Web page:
Not every run is a good one 

And that’s OK 

If you’ve never had a particularly shitty run you have either A sold your soul to the man Downstairs or B not been running long enough. 

They will come and the way you deal with them is what truly counts. 

Today I took part in an eight Mile fell race with 2k ft  ascent,by far not my longest event or my highest climb, but it was the worst race in an age. 

I spent most of the ups walking, the flats limping along like a wounded chihuahua and the downs, you guessed it… Walking. 

I had absolutely nothing in the tank, my legs just forgot what we were doing on this beautiful piece of Lancashire countryside. 

I think mostly it was my mind that gave up first, I didn’t particularly want to race today but as it was a club league event I didn’t want to let my mates down. On arrival a few mentioned I looked tired (bunch of charmers!) and I think maybe I was a little so I used that as an excuse to perform sub standard. 

Sometimes you can be the fittest athlete in the world (of which I am far from) but if the head isn’t also trained you are already half beaten. 

I won’t dwell on today, and probably won’t think about it again after I’ve finished this blog, I will learn from it though, and the two things I have learnt today are. 

1  You can’t skimp on weekly mileage and assume you can run as well as usual. 

2 Bogs and cow dung are not a winning fragrance combination!

Double race weekends and glorious beer 

So last weekend I put in a double shift in preparation for the peak skyline ultra race in August. 

The peak skyline covers 29 miles and a little over 5000ft of climbing, while I’m not strictly an ultra runner I do however like to run one long event a year as an adventure. 
As part of the training I needed two big climb events and the stars aligned this weekend with the pendle half marathon and the kentmere horseshoe. 

Starting with pendle on Saturday this was a two lapper along the country lanes surrounding pendle Hill.

The race start was a fairly low key affair with a 3,2,1 go to signal the start.  

Little did I know (my fault not the organisers) there was also a 10k race starting at the same time! Now I wanted to run this as a hard training running but I was aware I had kentmere a day later. After a mile or so the pack I had settled in seemed to be moving a little to quick but in the back of mind I knew I was in top ten shape so stuck it out, until the start of the second lap and they all bloody turned in to  the finish of the 10k! 

I found myself a little lost then with no one in site either in front or behind, after a few minutes I had caught up with another runner and had two closing in fast, I eventually lost two positions but managed to hold on to 9th place overall!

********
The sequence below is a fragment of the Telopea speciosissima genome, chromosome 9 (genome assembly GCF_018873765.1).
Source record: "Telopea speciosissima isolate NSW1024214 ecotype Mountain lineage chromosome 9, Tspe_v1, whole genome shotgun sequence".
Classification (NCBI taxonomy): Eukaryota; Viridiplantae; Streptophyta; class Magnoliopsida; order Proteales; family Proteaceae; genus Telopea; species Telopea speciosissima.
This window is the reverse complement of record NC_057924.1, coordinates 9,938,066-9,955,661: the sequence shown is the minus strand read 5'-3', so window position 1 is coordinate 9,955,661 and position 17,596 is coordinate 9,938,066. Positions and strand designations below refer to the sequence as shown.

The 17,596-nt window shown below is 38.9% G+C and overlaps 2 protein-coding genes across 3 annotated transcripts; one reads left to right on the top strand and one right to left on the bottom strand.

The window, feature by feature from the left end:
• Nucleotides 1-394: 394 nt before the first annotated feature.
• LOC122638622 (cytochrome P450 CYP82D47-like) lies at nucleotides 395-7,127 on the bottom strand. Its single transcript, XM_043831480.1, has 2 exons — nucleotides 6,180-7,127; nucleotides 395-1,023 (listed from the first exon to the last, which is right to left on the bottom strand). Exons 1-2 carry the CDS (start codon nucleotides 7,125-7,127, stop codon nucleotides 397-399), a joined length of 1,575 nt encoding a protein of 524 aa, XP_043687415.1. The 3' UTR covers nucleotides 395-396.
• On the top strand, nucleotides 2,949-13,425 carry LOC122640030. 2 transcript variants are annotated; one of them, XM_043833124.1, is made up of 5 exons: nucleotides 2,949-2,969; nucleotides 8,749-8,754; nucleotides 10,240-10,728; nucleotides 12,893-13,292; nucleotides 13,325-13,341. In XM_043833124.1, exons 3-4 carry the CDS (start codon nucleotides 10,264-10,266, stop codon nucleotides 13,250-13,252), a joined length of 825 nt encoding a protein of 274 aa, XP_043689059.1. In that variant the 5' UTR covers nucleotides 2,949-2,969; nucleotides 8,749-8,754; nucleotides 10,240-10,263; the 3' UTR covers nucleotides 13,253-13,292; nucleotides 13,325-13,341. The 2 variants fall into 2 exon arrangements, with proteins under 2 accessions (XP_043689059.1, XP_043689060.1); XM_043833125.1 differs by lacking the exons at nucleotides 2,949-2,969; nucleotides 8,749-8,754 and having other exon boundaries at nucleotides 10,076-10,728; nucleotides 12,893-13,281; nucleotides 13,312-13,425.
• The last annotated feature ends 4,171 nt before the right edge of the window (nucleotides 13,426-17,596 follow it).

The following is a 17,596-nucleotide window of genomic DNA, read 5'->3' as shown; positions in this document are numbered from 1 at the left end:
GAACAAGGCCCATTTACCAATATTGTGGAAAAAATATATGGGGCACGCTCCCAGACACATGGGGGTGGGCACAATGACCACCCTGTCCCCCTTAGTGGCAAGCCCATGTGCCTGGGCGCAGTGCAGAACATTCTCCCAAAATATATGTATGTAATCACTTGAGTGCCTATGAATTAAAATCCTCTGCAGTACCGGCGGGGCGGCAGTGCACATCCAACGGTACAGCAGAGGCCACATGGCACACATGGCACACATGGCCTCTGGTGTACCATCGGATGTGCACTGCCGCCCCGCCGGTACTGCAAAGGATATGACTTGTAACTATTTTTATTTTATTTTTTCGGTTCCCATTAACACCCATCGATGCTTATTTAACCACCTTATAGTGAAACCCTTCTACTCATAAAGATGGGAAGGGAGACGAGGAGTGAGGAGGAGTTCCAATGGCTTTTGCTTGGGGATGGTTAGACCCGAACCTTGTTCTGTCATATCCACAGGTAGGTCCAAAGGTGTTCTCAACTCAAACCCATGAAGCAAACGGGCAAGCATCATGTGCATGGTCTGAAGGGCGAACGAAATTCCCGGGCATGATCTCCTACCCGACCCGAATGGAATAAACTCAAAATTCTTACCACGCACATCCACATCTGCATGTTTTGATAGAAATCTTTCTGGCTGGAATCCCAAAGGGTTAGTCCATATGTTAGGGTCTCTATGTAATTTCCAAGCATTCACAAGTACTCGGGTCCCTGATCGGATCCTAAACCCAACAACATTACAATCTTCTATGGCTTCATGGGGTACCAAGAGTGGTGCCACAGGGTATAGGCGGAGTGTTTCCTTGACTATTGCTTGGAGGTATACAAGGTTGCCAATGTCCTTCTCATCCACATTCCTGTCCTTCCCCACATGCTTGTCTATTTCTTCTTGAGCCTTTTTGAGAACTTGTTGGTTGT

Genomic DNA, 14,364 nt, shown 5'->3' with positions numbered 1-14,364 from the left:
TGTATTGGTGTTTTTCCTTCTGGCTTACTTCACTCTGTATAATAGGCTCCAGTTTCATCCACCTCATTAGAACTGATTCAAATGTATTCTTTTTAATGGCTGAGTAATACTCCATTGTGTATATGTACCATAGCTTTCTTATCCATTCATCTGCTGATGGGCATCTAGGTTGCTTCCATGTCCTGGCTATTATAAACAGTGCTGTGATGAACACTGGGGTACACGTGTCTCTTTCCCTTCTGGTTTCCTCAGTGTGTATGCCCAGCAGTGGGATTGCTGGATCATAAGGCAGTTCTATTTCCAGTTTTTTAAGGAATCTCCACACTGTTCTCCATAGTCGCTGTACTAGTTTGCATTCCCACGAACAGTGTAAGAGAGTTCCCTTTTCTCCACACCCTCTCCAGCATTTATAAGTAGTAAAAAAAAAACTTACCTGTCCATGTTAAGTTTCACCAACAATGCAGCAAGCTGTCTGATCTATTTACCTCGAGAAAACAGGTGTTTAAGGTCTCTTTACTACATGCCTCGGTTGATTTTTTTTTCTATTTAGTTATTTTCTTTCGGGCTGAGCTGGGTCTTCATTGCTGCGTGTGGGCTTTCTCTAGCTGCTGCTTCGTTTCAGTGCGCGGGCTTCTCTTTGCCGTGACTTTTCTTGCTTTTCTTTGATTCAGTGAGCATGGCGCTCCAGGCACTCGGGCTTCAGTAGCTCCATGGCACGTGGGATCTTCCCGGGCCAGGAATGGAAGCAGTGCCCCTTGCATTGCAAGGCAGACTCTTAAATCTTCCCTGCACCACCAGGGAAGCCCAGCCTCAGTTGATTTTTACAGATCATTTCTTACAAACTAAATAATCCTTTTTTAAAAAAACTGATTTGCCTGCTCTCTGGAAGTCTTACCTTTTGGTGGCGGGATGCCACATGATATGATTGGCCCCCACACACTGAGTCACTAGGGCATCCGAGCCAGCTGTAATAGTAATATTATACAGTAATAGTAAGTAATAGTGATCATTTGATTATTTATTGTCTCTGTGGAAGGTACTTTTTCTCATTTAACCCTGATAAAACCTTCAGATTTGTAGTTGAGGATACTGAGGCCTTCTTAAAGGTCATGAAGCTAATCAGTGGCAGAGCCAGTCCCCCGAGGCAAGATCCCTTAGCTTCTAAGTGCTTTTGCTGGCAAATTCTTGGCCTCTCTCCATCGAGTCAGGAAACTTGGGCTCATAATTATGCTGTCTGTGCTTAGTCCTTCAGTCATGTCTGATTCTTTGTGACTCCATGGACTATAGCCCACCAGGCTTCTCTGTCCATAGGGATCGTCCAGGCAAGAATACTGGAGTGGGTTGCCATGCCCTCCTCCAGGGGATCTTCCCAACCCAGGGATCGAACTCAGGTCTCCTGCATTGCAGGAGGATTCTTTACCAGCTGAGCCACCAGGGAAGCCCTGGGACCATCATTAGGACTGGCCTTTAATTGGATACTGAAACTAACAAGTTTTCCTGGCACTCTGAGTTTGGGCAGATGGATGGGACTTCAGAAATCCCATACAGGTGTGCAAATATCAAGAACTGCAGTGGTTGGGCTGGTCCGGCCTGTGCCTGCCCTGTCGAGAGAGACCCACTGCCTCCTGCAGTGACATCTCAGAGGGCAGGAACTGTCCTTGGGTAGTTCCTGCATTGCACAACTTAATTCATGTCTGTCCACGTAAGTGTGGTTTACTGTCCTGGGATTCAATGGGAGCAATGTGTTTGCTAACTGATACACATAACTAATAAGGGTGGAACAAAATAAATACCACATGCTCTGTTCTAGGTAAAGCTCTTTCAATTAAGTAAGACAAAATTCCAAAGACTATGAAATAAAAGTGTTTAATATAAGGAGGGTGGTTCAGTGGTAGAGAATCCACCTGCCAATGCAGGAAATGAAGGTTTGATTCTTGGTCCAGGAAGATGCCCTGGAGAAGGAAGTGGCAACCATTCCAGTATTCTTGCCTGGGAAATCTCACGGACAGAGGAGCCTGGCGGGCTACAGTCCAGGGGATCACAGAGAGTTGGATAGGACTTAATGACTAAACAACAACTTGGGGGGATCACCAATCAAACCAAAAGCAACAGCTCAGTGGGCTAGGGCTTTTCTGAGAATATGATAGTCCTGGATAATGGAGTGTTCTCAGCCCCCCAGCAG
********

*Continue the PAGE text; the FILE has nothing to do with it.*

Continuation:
Final half mile, photo taken by my ever suffering wife. 

We hung on for the presentation as my teammate and coached athlete came in first (a full five minutes in front of 2nd!) 

I would highly recommend this tough half marathon but with 2000ft of elevation it may not be for the faint hearted! 
Day Two 

Sunday was a trip up to the lake district with a couple of friends from club for the kentmere horseshoe fell race. 

This race is one of the lakeland classics and as such over 300 people lined up in a farmers field ready for the off. 

From the get go this race goes up and up and up some more, with it being a lovely day and having to carry full kit in my ultimate direction Peter backwin race vest I soon started to overheat. The legs protested from the get go but the views certainly made up! Absolutely breathtaking. The race was just under 12 miles and with 3000ft of climb unfortunately a lot of it was runnable. 

I had pre decided to run with my club mate and I’m glad I did as we had a good old chat (despite him dropping me on every descent! ) 

After the event the three of us popped for a pint at the fantastic Hawkshead brewery, if you have never been before make it a point of call, the variety is ridiculous! 

So 25 miles and 5000ft of climb made for an altogether productive weekend. 

Why do I coach? 

In my spare time I coach athletes at my local athletics club. I joined the club back in 2015 as a novice runner (I had just ran Manchester marathon for charity). 

The club has been really good to me and so I decided to give back and join the team. They very kindly sent and paid for my qualifications (I have certificates and everything!) 

I coach all abilities from couch to 5k up to top level make marathon a d female ultra distance champions. 

Tonight though at our usual club session, one of  the athletes who has been  with the beginners for a long time thanked me for giving her the confidence to join in the speed sessions available as she had just ran her fastest parkrun in ages!

She didn’t win and she wasn’t bothered and to be honest neither was I, the best thing was she really enjoyed the run and could see her hard work paying off. 

For me that’s what it’s all about, a good coach isn’t just plans and splits but sometimes it’s just a smile and a little belief. 
That’s why I coach.